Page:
I graduated in August 2007 with a Master of Education, ETMS/Human Performance Technology degree.
Initially, in 2002 I decided to pursue a graduate degree when I was stationed at NAS Whiting Field as a Helicopter Flight Instructor. I chose UWF at the time because the Navy and UWF had established a partnership to encourage flight instructors at Whiting Field to continue their education. The aforementioned partnership began by promoting a master's degree in Educational Leadership. At the time my objective was to earn a graduate degree specifically for the purpose of enhancing my naval career. The objective changed after I was ordered to a squadron in Norfolk, VA, at the beginning of 2003 to deploy in support of the Global War on Terrorism. These orders required me to put my pursuit of a graduate degree on hold. Two years later I was ordered to a squadron at NAS Jacksonville, delaying my degree a second time while I was again deployed in support of the Global War on Terrorism.
Finally, when I returned from the last deployment in the spring of 2006, I immediately began searching through old emails from department heads and professors at UWF. I first contacted Dr. Karen Rasmussen and Dr. Lee Droguemueller. Amazingly they had not forgotten me and were very enthusiastic about accommodating my return to the University so I could complete my degree. Additionally, Dr. Rasmussen provided information about the Human Performance Technology (HPT) field. After reading about HPT, I became interested in the field because I could apply it to my job in the US Navy as well as use it for a post-Navy career. It was then that I decided to change my initial degree plan from 2002 to include HPT.
I graduated in August 2007 in large part due to the flexibility of the UWF professors. Being stationed with a helicopter squadron in Jacksonville, Florida, which was required to go out to sea at least once a month after we returned from a long deployment, there were times when my schedule collided with the demands of the distance learning program that UWF has established. The professors I had accommodated my very demanding and inflexible Navy schedule. I am very grateful to the UWF professors I have had the privilege to learn from and to the UWF distance learning program, both of which helped me to accomplish my goal of earning a graduate degree.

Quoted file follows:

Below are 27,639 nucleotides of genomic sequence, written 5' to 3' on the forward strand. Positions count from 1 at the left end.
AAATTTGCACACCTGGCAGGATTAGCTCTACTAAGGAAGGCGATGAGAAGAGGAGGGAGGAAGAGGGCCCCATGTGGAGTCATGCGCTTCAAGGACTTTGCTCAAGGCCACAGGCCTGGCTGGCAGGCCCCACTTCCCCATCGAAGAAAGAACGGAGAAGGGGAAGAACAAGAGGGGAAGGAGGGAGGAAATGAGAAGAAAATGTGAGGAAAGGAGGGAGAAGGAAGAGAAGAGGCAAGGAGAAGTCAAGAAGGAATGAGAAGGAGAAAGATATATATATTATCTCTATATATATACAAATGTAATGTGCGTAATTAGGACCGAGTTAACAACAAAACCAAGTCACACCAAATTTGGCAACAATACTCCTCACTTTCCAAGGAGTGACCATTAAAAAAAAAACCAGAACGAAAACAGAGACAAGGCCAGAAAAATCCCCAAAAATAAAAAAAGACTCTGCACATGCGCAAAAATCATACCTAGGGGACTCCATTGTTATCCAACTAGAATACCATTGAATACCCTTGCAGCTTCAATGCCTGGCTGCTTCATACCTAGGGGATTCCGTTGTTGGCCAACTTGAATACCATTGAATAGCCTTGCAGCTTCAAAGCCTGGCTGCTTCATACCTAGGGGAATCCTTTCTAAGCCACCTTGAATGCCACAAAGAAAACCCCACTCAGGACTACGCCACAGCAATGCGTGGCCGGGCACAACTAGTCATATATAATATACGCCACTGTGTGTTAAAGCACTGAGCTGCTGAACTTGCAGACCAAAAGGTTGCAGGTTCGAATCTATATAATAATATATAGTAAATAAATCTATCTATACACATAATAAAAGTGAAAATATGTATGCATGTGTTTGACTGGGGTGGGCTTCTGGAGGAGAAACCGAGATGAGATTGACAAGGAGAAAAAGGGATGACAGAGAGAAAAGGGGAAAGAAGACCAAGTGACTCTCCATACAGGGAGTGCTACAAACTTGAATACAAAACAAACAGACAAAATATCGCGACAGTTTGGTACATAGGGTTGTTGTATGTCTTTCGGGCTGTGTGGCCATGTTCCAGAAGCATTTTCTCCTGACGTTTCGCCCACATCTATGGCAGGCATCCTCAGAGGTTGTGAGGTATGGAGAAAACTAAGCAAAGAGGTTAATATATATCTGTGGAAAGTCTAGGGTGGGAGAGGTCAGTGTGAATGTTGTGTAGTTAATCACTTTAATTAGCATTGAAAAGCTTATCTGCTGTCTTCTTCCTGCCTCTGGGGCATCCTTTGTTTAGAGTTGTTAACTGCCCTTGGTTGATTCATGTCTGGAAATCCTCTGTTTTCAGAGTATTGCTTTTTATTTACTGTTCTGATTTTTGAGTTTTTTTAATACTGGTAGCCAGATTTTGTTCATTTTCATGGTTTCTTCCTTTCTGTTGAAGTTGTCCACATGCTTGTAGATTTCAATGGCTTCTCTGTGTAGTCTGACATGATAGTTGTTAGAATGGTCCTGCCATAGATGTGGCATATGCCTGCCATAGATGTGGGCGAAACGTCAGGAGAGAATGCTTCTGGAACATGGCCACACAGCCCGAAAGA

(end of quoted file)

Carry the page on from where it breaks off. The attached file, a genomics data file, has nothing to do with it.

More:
Since graduation, the Navy awarded me a subspecialty code for training and education. The Naval career benefits of this subspecialty code are yet to be realized. However, I did successfully employ many HPT principles in my department while I was serving as the Maintenance Officer in a US Navy helicopter squadron.
I have not explored any future career opportunities as I am still obligated to the US Navy. However, when I am ready to retire I am quite certain that in today’s world of lean manufacturing there will be a need for Human Performance Technologists.
My advice for prospective ETMS students—if the program caught your eye, do it and it will hold your attention! The faculty and the ETMS program are very flexible and can usually accommodate whatever needs a student may have. I so enjoyed the ETMS/HPT program that I am back for more!